If your employer requires you to work from home, you've always been able to claim for increased costs, eg, heat or electricity, for the specific time at home. Yet during the 2020 lockdown, HM Revenue & Customs (HMRC) launched a 'microservice' which, even if you only needed to work from home for a day, allowed you to get a WHOLE year's tax relief.
That now applies for the new 2021/22 tax year too – meaning many are due TWO years' relief, worth up to £280. For most people this is simple to do, so I want to take you through it step by step (do note there's a separate route if you do self-assessment via a form).
These changes are all, of course, driven by the pandemic, which has seen many firms have to close workplaces, sometimes several times, meaning millions of UK staff have been required to work from home temporarily, even if just for part of the week (more info on part-time work rules below). HMRC has specifically confirmed to me that claims from employees working at home due to coronavirus measures, if their usual workplace is closed, count for this relief.
Since I first got tipped off about the microservice, I've pushed hard to make people aware, both here and on my TV show – and that push has worked, with substantially more than two million people having already claimed. And if you're thinking, "I won't claim as I don't feel I deserve it", why not claim and donate it to a charity that helps those who have struggled during this time? For most people, £6-a-week 'costs' is the golden figure To claim the tax relief you must have, and declare that you have had, specific extra costs due to working from home. Yet apportioning extra costs, such as heating and electricity, is tough. Due to that, there is essentially a flat rate of £6 a week available to you. There are two ways to do this:
Employers can pay you £6 a week extra tax-free. Employers can give you an allowance up to this amount and what they give you is free from tax, so you get it all (to give you more, it will need to make special arrangements). But with many firms struggling, they aren't doing this (and they don't have to), so instead you can...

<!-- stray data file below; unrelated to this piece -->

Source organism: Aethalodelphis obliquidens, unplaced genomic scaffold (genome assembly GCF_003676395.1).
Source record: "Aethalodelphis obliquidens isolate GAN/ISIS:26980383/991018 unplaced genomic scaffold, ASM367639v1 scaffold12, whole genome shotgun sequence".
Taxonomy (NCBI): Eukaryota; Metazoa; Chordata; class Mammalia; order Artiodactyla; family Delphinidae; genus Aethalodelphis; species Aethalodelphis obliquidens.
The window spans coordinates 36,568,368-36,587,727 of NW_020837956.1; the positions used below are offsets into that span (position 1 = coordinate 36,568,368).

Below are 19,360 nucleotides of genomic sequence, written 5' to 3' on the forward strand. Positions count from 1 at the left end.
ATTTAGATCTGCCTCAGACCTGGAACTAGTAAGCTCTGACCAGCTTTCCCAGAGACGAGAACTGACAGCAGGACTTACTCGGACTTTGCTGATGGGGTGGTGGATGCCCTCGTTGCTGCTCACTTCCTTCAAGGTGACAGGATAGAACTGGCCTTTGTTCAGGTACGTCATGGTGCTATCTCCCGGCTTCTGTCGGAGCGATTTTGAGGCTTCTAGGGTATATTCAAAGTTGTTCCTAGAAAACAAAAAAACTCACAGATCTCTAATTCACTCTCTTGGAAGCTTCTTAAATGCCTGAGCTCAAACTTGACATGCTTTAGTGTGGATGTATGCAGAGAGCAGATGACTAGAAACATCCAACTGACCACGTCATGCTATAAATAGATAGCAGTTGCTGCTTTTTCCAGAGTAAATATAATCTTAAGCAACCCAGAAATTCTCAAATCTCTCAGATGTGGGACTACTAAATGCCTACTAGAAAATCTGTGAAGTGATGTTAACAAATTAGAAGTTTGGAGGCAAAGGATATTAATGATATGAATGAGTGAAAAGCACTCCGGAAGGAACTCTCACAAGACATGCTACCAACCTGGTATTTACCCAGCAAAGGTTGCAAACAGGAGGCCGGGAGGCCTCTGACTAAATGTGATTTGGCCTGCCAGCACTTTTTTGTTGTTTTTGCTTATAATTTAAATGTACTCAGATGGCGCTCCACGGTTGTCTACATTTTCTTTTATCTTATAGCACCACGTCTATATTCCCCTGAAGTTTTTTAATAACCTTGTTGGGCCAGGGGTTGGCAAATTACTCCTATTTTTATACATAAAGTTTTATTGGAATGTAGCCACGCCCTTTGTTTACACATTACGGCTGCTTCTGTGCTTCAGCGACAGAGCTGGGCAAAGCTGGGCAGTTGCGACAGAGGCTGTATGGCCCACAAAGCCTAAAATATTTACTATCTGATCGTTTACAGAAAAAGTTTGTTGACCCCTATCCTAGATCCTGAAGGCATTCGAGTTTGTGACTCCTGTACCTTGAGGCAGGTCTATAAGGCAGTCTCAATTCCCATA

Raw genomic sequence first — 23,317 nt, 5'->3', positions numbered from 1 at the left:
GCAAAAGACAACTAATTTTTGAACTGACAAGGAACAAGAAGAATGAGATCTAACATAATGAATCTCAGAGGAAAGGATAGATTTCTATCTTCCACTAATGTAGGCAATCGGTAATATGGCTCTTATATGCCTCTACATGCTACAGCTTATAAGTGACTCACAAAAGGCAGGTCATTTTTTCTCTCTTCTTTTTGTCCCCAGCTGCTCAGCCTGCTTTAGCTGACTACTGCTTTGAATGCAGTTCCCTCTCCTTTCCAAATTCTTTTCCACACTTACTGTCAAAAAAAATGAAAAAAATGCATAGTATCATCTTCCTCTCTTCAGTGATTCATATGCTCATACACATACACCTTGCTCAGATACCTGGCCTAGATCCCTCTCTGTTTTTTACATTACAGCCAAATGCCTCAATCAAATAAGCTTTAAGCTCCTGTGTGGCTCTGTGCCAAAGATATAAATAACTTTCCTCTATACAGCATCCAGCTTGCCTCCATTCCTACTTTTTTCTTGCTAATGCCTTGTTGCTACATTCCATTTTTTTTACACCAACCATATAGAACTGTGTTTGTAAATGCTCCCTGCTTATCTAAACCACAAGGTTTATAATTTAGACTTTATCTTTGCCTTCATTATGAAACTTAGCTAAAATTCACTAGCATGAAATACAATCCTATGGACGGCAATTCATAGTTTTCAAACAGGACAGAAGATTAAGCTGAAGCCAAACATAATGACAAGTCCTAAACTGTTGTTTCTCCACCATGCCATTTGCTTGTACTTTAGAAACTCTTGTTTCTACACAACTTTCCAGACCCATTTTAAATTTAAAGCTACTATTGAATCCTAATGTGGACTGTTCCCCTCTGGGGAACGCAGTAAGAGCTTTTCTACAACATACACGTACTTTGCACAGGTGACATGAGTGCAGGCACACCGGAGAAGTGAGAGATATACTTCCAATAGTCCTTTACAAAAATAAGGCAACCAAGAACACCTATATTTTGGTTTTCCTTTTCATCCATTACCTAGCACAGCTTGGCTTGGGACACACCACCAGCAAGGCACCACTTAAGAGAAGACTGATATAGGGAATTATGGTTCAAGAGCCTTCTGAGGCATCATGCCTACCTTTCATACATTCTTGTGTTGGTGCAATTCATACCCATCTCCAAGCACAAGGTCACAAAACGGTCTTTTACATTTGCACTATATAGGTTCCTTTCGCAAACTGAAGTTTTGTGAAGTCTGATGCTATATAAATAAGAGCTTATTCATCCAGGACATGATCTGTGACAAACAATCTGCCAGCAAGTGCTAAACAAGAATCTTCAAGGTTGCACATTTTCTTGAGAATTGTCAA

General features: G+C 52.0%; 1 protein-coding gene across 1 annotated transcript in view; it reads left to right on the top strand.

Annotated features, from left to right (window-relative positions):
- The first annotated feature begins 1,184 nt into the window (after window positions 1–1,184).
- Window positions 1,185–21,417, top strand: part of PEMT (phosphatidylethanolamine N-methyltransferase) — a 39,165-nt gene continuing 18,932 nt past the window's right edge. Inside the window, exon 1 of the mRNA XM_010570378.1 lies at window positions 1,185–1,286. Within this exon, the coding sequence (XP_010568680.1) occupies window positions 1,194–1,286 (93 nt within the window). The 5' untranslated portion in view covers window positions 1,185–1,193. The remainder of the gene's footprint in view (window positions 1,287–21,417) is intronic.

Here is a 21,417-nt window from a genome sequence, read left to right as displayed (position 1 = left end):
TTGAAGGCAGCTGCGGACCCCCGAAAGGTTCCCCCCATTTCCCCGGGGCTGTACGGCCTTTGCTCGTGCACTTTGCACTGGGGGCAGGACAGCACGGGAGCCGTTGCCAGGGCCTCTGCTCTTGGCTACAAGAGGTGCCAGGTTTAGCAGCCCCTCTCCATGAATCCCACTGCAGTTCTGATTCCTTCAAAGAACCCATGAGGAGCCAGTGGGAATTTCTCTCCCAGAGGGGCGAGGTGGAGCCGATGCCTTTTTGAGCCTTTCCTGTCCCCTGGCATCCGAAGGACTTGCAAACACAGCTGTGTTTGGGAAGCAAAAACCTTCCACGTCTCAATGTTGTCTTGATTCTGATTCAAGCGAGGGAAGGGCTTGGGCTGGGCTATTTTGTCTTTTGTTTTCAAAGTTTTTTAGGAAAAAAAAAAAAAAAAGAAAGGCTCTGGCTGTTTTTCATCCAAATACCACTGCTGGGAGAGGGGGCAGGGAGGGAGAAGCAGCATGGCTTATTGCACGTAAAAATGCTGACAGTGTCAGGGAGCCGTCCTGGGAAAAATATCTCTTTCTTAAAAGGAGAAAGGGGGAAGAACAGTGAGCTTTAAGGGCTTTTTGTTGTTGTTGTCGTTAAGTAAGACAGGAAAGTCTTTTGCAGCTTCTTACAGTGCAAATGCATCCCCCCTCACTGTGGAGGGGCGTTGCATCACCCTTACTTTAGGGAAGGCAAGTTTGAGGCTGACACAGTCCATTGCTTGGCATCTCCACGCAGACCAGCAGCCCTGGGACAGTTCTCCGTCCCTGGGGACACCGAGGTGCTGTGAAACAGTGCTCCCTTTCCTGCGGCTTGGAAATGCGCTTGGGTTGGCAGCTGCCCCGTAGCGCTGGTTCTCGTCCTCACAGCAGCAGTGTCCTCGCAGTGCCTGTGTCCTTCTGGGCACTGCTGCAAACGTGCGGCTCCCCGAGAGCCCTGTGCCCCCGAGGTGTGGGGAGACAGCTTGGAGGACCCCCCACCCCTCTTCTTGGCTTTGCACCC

Claim tax relief on £6 a week. If your employer won't pay expenses for your extra costs due to necessary working from home, but you have them, you can ask for the amount to be deducted from your taxable income. To make the process easy, HMRC says that for claims in line with the employers' payment (ie, £6 a week), you won't need to justify that figure – meaning you won't need to keep receipts or prove information. Tax relief of £6 a week equates to a gain of… - £1.20 a week for a basic 20% rate taxpayer (£62.40 a year) - £2.40 a week for a higher 40% rate taxpayer (£124.80 a year) - £2.70 a week for a top 45% rate taxpayer (£140.40 a year)
What if you've more than £6/week increased costs? If you believe you have higher costs, you can claim more, but you will need evidence of the cost increases and must be able to apportion these extra costs specifically to the fact you are working from home – a much more laborious process.
If you prefer to watch rather than read, here's a clip from my ITV The Martin Lewis Money Show, which explains in detail how it works. Clip courtesy of ITV, originally broadcast on 22 October 2020 (so doesn't include the fact you can now claim for the 2021/22 tax year). You can turn on subtitles using the keyboard icon in the bottom right.